We included all ED visits listed in the OSHPD data by Medicaid-insured and uninsured patients ages 0 to 18 in each county. These groups were chosen to focus on children who would have been most likely to be affected by access to an FQHC. The corresponding population of uninsured or Medicaid-insured children per county was included as an offset in the model to create the outcome of ED visit rates per population.
For our model, we a priori included 9 variables shown in previous literature to predict ED use in a given county that may have varied over time6,21: percentage of population living in poverty, median household income, unemployment rate, primary care doctors per population, short-term hospital beds per population, percentage of the population with a college degree, health professional shortage area status, percentage of population who are African American, and percentage who are Hispanic.
We used negative binomial models to estimate the dependence of the number of ED visits in each county and year on 2 measures of access: the density of FQHC clinics and the percentage of Medicaid-insured and uninsured county residents ages 0 to 18 seen at FQHCs. We used the overall number of Medicaid-insured or uninsured children in each county-year as the denominator for estimating effects on visit rates. Our models included county as a fixed effect and controlled for 9 prespecified factors that also potentially changed within counties during the study period. Accordingly, access effect estimates depend solely on within-county contrasts across years, thus avoiding bias stemming from fixed but unmeasured county-level confounders. To flexibly control for secular effects, we included year as a categorical variable, and we used robust SEs to account for overdispersion. Because the estimated effects of both access measures violated the assumption of log-linearity, we categorized both in quartiles based on their overall distributions over the study period (see tables for quartile ranges). Analyses were performed in SAS 13.1 (SAS Institute, Inc, Cary, NC) and Stata version 14.0 (Stata Corp, College Station, TX). Two-tailed significance was assessed at P < .05. The University of California San Francisco Committee on Human Research approved this study.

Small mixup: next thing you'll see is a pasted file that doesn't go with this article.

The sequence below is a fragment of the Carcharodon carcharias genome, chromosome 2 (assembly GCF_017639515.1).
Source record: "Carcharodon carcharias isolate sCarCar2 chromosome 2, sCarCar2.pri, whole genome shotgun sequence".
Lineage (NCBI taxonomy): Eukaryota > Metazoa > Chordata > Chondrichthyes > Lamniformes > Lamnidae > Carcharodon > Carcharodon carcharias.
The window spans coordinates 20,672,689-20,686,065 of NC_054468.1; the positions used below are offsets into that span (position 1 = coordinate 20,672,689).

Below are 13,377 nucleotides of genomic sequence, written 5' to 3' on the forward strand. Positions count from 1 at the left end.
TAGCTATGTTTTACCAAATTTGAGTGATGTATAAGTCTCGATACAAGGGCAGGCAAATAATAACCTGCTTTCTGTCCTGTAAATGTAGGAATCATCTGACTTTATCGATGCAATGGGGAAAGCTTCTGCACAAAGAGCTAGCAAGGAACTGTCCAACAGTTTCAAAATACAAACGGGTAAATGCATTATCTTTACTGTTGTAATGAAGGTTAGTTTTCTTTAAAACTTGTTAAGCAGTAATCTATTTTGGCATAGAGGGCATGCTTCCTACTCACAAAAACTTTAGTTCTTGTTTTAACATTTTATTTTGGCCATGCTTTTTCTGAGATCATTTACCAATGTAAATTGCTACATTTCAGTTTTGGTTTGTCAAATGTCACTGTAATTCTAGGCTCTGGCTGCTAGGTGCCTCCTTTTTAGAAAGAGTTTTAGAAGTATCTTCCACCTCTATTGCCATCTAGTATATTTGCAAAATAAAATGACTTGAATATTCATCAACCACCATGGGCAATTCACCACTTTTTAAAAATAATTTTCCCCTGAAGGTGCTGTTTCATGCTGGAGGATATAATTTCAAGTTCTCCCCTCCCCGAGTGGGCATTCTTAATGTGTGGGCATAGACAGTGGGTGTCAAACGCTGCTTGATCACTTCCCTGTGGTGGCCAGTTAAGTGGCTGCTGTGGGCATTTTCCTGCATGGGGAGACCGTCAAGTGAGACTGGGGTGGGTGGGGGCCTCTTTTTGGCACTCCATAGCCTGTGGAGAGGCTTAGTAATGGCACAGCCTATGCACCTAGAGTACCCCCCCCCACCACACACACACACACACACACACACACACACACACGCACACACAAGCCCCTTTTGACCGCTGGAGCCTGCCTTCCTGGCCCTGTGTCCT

The average demographics of the 58 California counties followed in this analysis are shown in Table 1. The number of FQHC delivery sites in California increased from 910 in 2005 to 1197 in 2012; by county, the median number of sites per 100 square miles rose from 0.38 to 0.51 over the same period. Several counties entered higher quartiles of site density over the study period (Fig 1).
The number of pediatric patients served by an FQHC in California grew from 858 000 in 2008 to 1.15 million in 2013. The median percentage of Medicaid-insured and uninsured children seen at FQHCs per county increased from 23% to 35% over the same period (Fig 2).